The first thing I do, after coming home from a shoot is to copy all data to my studio backup system using Chronosync. (You can read more about how I store data here on the redundancy article from before.) Chronosync will read a file, write it to my RAID, read the copy it just wrote on the RAID and compare it with the first copy it read. That way I eliminate any kind of transcription errors.
The best laid plans… only work when you actually use them. Having an external hard drive with you on location doesn’t do you any good, unless you take the time to copy the files to it. It’s not hard to figure out a safeguard or two (or 3) that help you keep your files intact, but you have to implement them.
A great place to start learning about what all goes into a good digital asset management (DAM) solution is Peter Krough’s “The DAM book“. Even if you don’t implement all his suggestions, reading the book will force you to think through your workflow which is a great safeguard to start with.
Peter starts at the beginning: How to name your files. Not only does having a system on how to uniquely name each file safeguard an accidental overwriting of an image, but it can also get you work…
Two are better than one (at least that’s what a hebrew sage wrote 3,000 years ago) – he goes on to say 3 are even better. Looks like not much has changed in three millenniums. Don’t you copy your data to a second drive? Actually you should follow the 3-2-1 Backup rule: 3 copies, 2 different medium, 1 offsite copy. See? The jewish king was right: 3 copies. Today we talk about single point of failure and built-in redundancy. Limit risk by having a plan B and C. You don’t want to say no to a client, because you go to experience a single point of failure.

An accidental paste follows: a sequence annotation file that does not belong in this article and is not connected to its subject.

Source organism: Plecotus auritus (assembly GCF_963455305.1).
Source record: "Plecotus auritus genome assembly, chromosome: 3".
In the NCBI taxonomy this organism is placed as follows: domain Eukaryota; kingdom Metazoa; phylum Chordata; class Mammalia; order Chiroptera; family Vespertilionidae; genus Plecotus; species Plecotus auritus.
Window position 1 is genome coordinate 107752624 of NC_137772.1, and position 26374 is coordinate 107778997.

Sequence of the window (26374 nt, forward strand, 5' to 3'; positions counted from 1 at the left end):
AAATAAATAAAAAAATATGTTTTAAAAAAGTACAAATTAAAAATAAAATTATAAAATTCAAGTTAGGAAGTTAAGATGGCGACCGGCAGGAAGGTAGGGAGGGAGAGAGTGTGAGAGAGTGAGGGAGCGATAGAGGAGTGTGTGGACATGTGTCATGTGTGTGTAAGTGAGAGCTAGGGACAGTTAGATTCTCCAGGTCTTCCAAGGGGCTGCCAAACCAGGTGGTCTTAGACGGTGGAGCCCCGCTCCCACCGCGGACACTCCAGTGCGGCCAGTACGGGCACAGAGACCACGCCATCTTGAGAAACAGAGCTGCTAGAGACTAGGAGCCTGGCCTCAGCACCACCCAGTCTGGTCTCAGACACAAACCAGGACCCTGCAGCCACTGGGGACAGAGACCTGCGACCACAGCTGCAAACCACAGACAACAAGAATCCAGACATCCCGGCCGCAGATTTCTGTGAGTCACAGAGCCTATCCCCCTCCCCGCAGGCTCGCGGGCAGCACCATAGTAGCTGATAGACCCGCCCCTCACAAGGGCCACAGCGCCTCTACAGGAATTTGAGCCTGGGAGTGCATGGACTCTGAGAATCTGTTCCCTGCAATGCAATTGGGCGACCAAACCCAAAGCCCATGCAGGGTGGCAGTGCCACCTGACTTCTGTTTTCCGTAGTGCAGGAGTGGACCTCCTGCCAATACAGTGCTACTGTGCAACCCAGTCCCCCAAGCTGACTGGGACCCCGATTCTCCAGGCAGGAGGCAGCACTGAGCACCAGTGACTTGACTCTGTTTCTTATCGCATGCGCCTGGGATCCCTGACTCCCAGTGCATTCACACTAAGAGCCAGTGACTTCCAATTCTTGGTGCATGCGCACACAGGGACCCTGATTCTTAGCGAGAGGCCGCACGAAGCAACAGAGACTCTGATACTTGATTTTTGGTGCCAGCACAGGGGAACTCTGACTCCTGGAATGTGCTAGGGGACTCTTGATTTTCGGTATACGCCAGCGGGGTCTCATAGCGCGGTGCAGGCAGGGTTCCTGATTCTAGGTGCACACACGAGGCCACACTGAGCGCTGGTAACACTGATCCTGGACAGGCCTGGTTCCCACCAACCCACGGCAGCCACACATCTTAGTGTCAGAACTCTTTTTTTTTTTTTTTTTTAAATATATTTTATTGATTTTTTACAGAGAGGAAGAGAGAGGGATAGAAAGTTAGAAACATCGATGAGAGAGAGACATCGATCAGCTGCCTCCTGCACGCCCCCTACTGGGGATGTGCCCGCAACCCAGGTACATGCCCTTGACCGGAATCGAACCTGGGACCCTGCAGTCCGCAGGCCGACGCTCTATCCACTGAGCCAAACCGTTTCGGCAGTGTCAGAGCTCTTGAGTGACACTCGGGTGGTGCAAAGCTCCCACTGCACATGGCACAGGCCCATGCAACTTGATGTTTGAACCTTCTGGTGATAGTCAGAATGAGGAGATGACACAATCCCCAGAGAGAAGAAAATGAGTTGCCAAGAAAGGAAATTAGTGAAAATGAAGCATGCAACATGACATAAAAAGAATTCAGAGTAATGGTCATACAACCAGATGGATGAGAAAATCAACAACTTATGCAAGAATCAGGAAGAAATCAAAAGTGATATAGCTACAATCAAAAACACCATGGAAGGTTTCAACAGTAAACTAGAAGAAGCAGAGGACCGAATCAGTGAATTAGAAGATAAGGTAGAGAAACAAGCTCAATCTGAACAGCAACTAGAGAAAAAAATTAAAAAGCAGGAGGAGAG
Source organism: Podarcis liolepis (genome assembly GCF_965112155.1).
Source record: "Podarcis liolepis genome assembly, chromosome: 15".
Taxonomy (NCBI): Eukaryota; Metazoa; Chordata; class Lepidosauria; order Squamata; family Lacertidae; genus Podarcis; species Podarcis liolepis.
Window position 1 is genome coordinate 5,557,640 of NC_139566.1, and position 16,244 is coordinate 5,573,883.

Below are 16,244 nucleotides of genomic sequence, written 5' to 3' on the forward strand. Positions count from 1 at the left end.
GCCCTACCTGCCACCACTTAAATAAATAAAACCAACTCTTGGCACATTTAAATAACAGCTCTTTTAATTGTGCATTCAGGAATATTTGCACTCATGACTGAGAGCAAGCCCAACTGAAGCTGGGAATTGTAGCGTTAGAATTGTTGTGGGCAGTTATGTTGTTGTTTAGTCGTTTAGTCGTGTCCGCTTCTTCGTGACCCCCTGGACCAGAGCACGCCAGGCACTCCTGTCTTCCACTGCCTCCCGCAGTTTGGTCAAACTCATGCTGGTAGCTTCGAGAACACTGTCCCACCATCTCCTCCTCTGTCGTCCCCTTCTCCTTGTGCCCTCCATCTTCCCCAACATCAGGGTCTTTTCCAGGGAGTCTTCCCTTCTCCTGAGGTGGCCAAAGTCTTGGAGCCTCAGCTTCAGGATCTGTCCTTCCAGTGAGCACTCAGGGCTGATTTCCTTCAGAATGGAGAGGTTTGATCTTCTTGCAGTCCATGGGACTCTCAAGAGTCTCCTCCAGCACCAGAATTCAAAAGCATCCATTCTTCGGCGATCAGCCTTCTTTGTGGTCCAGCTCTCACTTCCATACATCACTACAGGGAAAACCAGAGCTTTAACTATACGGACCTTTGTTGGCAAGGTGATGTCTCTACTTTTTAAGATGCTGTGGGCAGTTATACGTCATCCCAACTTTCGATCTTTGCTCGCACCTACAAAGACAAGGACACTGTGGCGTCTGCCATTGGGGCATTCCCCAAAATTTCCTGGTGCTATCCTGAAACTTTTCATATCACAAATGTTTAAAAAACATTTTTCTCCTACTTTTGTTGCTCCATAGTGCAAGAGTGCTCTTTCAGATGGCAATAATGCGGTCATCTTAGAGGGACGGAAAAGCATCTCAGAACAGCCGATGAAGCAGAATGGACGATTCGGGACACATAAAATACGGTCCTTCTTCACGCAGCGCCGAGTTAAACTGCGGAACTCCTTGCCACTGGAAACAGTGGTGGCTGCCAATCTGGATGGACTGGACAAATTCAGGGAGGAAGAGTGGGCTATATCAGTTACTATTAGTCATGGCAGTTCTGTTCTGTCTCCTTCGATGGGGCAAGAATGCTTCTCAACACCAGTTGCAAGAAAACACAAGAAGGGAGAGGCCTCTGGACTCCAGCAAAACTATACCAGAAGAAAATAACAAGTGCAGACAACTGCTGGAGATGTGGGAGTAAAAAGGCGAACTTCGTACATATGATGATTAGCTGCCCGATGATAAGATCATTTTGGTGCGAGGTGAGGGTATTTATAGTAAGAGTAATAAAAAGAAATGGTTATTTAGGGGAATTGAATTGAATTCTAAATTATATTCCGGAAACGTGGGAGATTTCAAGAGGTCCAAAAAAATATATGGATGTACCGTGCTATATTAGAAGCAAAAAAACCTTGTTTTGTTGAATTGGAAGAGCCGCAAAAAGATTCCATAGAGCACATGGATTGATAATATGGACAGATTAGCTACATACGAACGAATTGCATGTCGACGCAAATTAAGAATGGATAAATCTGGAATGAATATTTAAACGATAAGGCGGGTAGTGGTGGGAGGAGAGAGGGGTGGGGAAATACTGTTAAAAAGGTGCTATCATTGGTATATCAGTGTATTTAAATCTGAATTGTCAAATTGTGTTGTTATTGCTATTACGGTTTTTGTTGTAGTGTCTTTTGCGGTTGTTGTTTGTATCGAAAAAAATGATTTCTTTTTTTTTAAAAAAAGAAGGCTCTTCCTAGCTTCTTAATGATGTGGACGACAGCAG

Case in point: The hard drives that go on location with me are ioSafe drives. You can drop them from 10 feet, it takes over 5,000 pounds to crush them and they are waterproof – submersible to 30 feet for 3 days. Physically there’s no drive that keeps my data safer in the field (and yes the ioSafe drives I use for my day-to-day backup in the office are fireproof on top of that.) I carry two copies of all data on multiple drives in addition to the copy on my laptop.
When I travel back from location one of those two drives does not travel with me. It either travels on another plane or it get’s FedExed back to the studio. Three copies (laptop and two hard drives), 2 media (SSD and HD) and one in an offsite location). 3-2-1 backup rule – check.
Once the ioSafe drives come back to the office to get copied onto a Synology RAID system, which in itself is redundant. Mine has five 4TB Western Digital Red drives in it, that are set up so that one drive can physically fail and no data gets lost. All I have to do is to slip in another drive and the RAID will rebuild itself.